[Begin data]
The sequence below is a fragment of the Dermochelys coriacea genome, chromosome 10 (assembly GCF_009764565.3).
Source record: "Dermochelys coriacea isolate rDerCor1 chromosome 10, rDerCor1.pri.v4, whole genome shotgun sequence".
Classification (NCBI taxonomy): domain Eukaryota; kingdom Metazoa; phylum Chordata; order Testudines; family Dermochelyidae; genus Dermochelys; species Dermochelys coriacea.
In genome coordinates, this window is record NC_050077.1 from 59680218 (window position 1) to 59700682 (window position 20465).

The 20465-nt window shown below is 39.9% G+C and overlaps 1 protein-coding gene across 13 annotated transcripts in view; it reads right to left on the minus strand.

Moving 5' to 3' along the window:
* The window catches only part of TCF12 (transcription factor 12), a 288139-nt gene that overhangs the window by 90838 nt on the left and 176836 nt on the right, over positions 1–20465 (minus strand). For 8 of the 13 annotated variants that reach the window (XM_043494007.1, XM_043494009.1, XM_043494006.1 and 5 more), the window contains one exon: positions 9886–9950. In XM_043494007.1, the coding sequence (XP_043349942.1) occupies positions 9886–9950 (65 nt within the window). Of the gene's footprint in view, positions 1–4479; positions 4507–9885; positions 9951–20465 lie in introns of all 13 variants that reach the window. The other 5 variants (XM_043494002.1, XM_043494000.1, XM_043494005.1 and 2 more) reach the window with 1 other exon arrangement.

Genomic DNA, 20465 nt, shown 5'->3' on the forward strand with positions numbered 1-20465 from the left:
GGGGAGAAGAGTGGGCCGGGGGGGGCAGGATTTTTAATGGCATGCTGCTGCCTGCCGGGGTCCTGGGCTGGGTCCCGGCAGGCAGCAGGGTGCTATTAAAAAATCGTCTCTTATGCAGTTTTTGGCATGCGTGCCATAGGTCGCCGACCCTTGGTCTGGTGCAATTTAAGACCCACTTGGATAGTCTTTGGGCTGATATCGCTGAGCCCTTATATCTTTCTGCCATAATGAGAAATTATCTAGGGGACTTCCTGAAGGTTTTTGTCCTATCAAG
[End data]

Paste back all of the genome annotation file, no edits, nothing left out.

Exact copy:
The sequence below is a fragment of the Dermochelys coriacea genome, chromosome 10 (assembly GCF_009764565.3).
Source record: "Dermochelys coriacea isolate rDerCor1 chromosome 10, rDerCor1.pri.v4, whole genome shotgun sequence".
Classification (NCBI taxonomy): domain Eukaryota; kingdom Metazoa; phylum Chordata; order Testudines; family Dermochelyidae; genus Dermochelys; species Dermochelys coriacea.
In genome coordinates, this window is record NC_050077.1 from 59680218 (window position 1) to 59700682 (window position 20465).

The 20465-nt window shown below is 39.9% G+C and overlaps 1 protein-coding gene across 13 annotated transcripts in view; it reads right to left on the minus strand.

Moving 5' to 3' along the window:
* The window catches only part of TCF12 (transcription factor 12), a 288139-nt gene that overhangs the window by 90838 nt on the left and 176836 nt on the right, over positions 1–20465 (minus strand). For 8 of the 13 annotated variants that reach the window (XM_043494007.1, XM_043494009.1, XM_043494006.1 and 5 more), the window contains one exon: positions 9886–9950. In XM_043494007.1, the coding sequence (XP_043349942.1) occupies positions 9886–9950 (65 nt within the window). Of the gene's footprint in view, positions 1–4479; positions 4507–9885; positions 9951–20465 lie in introns of all 13 variants that reach the window. The other 5 variants (XM_043494002.1, XM_043494000.1, XM_043494005.1 and 2 more) reach the window with 1 other exon arrangement.

Genomic DNA, 20465 nt, shown 5'->3' on the forward strand with positions numbered 1-20465 from the left:
GGGGAGAAGAGTGGGCCGGGGGGGGCAGGATTTTTAATGGCATGCTGCTGCCTGCCGGGGTCCTGGGCTGGGTCCCGGCAGGCAGCAGGGTGCTATTAAAAAATCGTCTCTTATGCAGTTTTTGGCATGCGTGCCATAGGTCGCCGACCCTTGGTCTGGTGCAATTTAAGACCCACTTGGATAGTCTTTGGGCTGATATCGCTGAGCCCTTATATCTTTCTGCCATAATGAGAAATTATCTAGGGGACTTCCTGAAGGTTTTTGTCCTATCAAG